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Keling (pronounced /kling/) is a word used to describe Indians or Hindus in Malaysia[1] and Singapore, more specifically Malaysian Indians or Singaporeans of Indian descent. It is now generally considered offensive by some Indians although it may often be used by other communities in Malaysia without any derogatory intention.

The origin of the term is rooted in the former cultural and economic influence of the Kalinga kingdom over south east Asian kingdoms.[2] .The ancient Indian Kalinga was located in southeastern India occupying modern day Orissa and northern Andra Pradesh.India was then referred to by the Malays as Benua Keling. In the 7th century an Indonesian kingdom was named Kalingga[3] after the aforementioned Kalinga in India. Chinese sources mention this kingdom (Holing) as a centre for Buddhist scholars around 604 before it was overshadowed by the Sanjaya or Mataram Kingdom. The most famous Kalingga ruler is Ratu Sima.

The Sejarah Melayu (the Annals of Malay history), written in the 15th century, used the term keling to refer to India and traced the origin of Malay sultans to Indian princes. In its early usage, the term was not considered offensive or derogatory.

Castanheda was a Portuguese traveller who lived in Malacca during its heyday - 1528 to 1538 has written about the Kelings.

"In the northern part of the city, live merchants known as Quelins(Kling, the people of Kalinga, from India); In this part, the town is much larger than at any other. There are at Malacca many foreign merchants, who I said before live among themselves. They are moors and pagans..... "[4]

The change of the word keling as an offensive term can be said started around 1960 / 1963. This is based on the change in terms of "orang Keling" Keling people in Cherita Jenaka published in 1960 to "orang India" Indian people in Cherita Jenaka published in 1963 [5]


In the Chinese and Malay communities, keling is augmented into various words of their language to form new phrases that may considered offensive and to discriminate Indians.


The word keling is used since 15th century within the Malay community to mean "Indian-Muslim children", but in today's multi-racial settings the term has become politically incorrect. Keling was recently used by Members of Parliament in Malaysia, resulting in uproar by the Malaysian community accusing the MPs of racism.[6] Popular usage in Malaysia also suggests a tone of general disrespect to Indian Malaysians. This derogatory term is uttered in the same way[citation needed] African Americans are called niggers and Indigenous Australians are called abos.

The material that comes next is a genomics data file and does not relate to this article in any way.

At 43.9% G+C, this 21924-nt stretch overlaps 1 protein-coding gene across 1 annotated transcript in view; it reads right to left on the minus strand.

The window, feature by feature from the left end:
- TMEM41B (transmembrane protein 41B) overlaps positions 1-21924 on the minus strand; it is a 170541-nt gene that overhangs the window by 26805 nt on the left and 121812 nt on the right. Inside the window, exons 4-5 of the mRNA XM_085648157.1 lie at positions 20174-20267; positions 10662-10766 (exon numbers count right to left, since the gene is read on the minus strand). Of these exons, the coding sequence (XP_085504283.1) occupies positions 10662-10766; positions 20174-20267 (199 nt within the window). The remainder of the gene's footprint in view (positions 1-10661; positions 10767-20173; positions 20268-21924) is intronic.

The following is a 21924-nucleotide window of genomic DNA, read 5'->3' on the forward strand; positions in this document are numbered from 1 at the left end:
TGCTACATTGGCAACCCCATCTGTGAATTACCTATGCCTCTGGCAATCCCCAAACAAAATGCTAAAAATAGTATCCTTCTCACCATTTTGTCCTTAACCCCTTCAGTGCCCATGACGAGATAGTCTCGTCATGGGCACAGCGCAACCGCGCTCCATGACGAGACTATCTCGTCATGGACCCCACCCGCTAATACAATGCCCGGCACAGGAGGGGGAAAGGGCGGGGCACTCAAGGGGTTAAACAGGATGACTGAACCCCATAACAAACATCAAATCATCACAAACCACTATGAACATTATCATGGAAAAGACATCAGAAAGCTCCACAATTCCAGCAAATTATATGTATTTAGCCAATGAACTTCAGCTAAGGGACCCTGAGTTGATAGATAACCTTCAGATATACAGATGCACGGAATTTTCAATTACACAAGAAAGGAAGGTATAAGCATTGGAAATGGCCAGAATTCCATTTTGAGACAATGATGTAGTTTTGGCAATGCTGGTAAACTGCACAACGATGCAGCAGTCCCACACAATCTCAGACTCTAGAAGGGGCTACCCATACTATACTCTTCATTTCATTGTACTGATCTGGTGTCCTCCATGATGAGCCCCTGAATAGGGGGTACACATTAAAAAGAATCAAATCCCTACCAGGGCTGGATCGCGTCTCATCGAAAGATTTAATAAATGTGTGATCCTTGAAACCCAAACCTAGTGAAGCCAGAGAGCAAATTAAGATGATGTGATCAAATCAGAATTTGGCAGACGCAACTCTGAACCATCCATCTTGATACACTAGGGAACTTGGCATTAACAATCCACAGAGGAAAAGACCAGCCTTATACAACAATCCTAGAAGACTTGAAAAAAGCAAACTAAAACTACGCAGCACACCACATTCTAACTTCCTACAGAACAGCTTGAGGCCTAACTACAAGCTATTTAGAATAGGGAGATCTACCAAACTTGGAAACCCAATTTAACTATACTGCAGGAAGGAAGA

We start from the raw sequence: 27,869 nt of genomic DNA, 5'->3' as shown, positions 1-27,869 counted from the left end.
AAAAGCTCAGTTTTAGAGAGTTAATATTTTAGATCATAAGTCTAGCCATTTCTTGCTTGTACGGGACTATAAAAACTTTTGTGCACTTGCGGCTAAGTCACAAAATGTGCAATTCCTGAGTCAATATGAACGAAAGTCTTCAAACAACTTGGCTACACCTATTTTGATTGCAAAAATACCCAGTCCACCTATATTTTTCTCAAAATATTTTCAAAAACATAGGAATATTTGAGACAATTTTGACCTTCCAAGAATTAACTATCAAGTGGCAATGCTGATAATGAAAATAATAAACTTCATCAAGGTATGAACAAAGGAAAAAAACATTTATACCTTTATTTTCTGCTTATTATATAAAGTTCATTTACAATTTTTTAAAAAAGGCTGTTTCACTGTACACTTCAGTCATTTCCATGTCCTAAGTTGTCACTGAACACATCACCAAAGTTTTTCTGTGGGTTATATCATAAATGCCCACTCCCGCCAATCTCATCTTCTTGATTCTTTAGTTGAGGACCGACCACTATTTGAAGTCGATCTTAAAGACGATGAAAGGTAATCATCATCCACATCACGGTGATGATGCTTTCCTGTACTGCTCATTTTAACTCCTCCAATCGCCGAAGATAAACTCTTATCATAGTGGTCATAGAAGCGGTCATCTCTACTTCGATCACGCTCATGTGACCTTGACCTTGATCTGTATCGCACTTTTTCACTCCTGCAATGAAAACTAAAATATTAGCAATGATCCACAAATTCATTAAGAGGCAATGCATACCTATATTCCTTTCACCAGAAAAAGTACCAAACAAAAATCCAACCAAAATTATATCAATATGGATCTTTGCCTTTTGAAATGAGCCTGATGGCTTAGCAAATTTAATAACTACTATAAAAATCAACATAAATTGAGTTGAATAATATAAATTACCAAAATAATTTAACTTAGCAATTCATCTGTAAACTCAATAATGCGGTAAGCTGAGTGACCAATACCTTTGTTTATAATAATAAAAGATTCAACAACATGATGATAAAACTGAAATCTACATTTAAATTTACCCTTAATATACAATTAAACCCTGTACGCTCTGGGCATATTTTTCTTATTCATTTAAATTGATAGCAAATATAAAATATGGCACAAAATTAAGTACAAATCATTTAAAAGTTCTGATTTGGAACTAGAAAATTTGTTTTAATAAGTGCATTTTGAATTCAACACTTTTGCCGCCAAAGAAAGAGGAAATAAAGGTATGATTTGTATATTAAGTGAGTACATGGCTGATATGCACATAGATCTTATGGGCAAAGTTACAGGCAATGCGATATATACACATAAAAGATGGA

The phrase janji keling (janji being "promise" in Malay) OR cakap macam keling (cakap macam being "talk(s) like" in Malay) is sometimes used by people of Malay-speaking communities (regardless of race) to refer to a liar, someone who gives conflicting statements, or, more commonly, someone who changes their minds and decisions often. Considered offensive, this term is comparable to the North American English expression Indian giver (although referring to different types of "Indians") or the English expression "to welsh", meaning to fail to honour a bet.


The phrases keling-a (Hokkien; 吉寧仔; POJ: kiet-lêng-á), keling yan (Cantonese; 吉寧人; Yale: gat-lìhng-yan), and keling-kia (Teochew) are frequently used within the Chinese community in Malaysia and Singapore. These may be used in either a derogatory or non-derogatory manner: e.g., in Penang Hokkien, which is spoken by some Indians in Penang, keling-a is the only word that exists to refer to ethnic Indians.

The Hokkien and Teochew suffixes -a and -kia are diminutives that are generally used to refer to non-Chinese ethnic groups. "-yan" mean human.

Names of places

Various place names in Malaysia contain the word keling for historical reasons, e.g. Tanjong Keling.[7], Kampong Keling,[8] and Bukit Keling, etc.

In Penang, the Kapitan Keling Mosque, situated on the corner of Buckingham Street and Jalan Masjid Kapitan Keling (Pitt Street), is one of the oldest mosques in George Town. Various other Penang Hokkien street names contain the word keling, e.g. Kiet-leng-a Ban-san (Chowrasta Road), Kiet-leng-a Ke (King Street/Market Street).

External links and references

id:Keling ms:Keling

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